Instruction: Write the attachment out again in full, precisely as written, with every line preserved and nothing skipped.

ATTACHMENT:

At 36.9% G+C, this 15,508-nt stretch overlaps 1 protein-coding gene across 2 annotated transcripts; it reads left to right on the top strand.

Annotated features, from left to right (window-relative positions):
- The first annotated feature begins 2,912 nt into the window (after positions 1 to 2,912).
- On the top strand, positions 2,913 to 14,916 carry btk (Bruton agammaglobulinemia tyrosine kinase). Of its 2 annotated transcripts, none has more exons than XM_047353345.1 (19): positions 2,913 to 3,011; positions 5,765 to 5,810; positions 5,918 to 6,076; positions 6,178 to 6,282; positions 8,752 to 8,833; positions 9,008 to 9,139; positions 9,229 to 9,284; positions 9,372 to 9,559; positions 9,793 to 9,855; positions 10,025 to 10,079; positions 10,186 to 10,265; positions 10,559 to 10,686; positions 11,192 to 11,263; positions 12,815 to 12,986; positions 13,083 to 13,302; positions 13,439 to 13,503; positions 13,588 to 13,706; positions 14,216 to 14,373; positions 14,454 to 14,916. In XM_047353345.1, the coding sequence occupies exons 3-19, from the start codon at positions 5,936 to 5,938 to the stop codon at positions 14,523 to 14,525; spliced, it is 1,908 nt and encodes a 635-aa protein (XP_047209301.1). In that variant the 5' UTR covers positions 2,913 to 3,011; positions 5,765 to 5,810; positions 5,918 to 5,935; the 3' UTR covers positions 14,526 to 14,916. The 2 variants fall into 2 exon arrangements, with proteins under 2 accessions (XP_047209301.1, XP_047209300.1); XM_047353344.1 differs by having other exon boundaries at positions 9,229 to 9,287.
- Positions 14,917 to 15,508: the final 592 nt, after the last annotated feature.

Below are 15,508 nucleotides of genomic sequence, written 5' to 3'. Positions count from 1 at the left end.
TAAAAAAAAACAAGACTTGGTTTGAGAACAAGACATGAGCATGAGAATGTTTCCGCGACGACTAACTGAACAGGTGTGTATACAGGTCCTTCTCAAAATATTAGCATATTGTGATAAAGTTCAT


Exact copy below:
At 36.9% G+C, this 15,508-nt stretch overlaps 1 protein-coding gene across 2 annotated transcripts; it reads left to right on the top strand.

Annotated features, from left to right (window-relative positions):
- The first annotated feature begins 2,912 nt into the window (after positions 1 to 2,912).
- On the top strand, positions 2,913 to 14,916 carry btk (Bruton agammaglobulinemia tyrosine kinase). Of its 2 annotated transcripts, none has more exons than XM_047353345.1 (19): positions 2,913 to 3,011; positions 5,765 to 5,810; positions 5,918 to 6,076; positions 6,178 to 6,282; positions 8,752 to 8,833; positions 9,008 to 9,139; positions 9,229 to 9,284; positions 9,372 to 9,559; positions 9,793 to 9,855; positions 10,025 to 10,079; positions 10,186 to 10,265; positions 10,559 to 10,686; positions 11,192 to 11,263; positions 12,815 to 12,986; positions 13,083 to 13,302; positions 13,439 to 13,503; positions 13,588 to 13,706; positions 14,216 to 14,373; positions 14,454 to 14,916. In XM_047353345.1, the coding sequence occupies exons 3-19, from the start codon at positions 5,936 to 5,938 to the stop codon at positions 14,523 to 14,525; spliced, it is 1,908 nt and encodes a 635-aa protein (XP_047209301.1). In that variant the 5' UTR covers positions 2,913 to 3,011; positions 5,765 to 5,810; positions 5,918 to 5,935; the 3' UTR covers positions 14,526 to 14,916. The 2 variants fall into 2 exon arrangements, with proteins under 2 accessions (XP_047209301.1, XP_047209300.1); XM_047353344.1 differs by having other exon boundaries at positions 9,229 to 9,287.
- Positions 14,917 to 15,508: the final 592 nt, after the last annotated feature.

Below are 15,508 nucleotides of genomic sequence, written 5' to 3'. Positions count from 1 at the left end.
TAAAAAAAAACAAGACTTGGTTTGAGAACAAGACATGAGCATGAGAATGTTTCCGCGACGACTAACTGAACAGGTGTGTATACAGGTCCTTCTCAAAATATTAGCATATTGTGATAAAGTTCAT